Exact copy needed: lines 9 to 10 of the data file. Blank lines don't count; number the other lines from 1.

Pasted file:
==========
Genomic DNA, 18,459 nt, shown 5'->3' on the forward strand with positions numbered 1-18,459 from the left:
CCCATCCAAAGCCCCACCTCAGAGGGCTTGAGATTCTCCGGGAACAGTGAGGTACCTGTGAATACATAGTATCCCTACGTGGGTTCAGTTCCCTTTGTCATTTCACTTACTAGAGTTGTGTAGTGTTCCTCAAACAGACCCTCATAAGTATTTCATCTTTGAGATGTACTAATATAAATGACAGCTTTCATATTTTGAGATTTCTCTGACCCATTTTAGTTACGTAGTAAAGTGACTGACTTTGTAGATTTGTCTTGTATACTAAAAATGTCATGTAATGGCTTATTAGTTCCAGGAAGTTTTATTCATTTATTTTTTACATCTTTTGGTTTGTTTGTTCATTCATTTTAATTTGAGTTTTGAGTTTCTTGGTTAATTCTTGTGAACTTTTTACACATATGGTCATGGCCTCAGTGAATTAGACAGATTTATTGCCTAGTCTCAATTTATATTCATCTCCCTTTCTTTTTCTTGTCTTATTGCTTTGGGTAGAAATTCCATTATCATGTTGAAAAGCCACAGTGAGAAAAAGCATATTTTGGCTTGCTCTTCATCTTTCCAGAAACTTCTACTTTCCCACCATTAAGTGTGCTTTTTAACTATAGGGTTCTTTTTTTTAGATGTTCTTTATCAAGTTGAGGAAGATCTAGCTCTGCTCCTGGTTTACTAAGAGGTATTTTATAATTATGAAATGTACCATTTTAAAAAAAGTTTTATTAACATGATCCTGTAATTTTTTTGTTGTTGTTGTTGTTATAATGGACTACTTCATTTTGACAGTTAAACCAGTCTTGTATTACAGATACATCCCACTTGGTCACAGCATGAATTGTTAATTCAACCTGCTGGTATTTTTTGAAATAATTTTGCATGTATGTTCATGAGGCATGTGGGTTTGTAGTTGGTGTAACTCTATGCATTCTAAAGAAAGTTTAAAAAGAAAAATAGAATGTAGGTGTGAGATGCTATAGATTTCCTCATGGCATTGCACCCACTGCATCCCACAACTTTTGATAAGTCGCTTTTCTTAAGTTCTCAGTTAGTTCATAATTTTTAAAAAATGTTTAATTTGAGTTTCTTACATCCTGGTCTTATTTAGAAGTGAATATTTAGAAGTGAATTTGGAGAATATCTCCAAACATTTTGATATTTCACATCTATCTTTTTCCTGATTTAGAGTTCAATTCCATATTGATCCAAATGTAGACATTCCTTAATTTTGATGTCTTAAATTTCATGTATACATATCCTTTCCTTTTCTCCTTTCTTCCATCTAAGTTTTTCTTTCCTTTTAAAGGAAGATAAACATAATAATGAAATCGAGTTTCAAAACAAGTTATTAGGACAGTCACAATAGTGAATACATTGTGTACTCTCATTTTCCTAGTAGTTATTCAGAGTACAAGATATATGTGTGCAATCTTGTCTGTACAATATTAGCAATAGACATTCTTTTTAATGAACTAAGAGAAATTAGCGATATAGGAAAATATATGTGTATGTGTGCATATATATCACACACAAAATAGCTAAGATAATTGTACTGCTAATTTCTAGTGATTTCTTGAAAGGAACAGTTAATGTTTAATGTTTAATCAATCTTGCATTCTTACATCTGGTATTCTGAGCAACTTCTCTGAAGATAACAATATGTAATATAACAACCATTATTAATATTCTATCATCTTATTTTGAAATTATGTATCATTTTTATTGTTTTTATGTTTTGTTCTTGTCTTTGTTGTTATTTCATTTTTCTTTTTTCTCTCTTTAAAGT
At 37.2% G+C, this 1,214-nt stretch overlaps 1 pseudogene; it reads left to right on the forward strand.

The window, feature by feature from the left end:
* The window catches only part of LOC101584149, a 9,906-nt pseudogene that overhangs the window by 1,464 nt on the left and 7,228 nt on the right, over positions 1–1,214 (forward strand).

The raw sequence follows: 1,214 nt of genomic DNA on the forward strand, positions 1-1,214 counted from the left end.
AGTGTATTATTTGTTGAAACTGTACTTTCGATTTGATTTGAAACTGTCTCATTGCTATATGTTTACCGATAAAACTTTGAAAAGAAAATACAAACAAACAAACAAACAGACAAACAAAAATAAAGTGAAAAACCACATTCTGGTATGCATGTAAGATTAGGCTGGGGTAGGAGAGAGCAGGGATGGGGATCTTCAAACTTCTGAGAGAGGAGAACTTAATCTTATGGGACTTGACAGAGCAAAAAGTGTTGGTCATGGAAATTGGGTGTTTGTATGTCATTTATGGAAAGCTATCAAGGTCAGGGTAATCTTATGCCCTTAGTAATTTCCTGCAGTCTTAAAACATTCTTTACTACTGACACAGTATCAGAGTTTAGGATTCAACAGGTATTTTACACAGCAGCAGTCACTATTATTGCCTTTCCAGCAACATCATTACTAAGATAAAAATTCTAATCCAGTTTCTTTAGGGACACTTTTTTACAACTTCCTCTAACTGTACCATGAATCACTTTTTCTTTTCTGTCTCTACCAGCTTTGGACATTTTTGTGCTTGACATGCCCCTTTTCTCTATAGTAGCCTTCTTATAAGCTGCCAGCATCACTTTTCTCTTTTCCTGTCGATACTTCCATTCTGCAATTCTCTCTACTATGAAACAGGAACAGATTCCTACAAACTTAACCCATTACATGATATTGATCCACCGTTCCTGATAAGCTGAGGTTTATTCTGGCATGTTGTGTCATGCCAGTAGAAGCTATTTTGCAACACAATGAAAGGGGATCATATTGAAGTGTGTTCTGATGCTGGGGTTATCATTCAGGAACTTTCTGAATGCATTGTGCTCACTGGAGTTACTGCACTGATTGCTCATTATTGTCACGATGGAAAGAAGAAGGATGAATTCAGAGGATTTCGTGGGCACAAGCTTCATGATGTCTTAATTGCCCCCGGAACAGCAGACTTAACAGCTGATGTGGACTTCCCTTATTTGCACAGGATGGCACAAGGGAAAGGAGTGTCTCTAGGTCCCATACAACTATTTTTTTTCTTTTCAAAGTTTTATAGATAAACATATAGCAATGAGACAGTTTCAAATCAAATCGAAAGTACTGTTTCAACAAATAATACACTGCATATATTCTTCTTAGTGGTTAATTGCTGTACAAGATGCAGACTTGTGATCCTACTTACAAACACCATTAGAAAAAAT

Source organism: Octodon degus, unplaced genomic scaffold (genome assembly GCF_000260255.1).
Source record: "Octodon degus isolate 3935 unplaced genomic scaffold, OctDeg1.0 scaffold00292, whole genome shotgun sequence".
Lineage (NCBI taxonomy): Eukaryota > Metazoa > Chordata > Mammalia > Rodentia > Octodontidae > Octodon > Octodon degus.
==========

Source record: "Octodon degus isolate 3935 unplaced genomic scaffold, OctDeg1.0 scaffold00292, whole genome shotgun sequence".
Lineage (NCBI taxonomy): Eukaryota > Metazoa > Chordata > Mammalia > Rodentia > Octodontidae > Octodon > Octodon degus.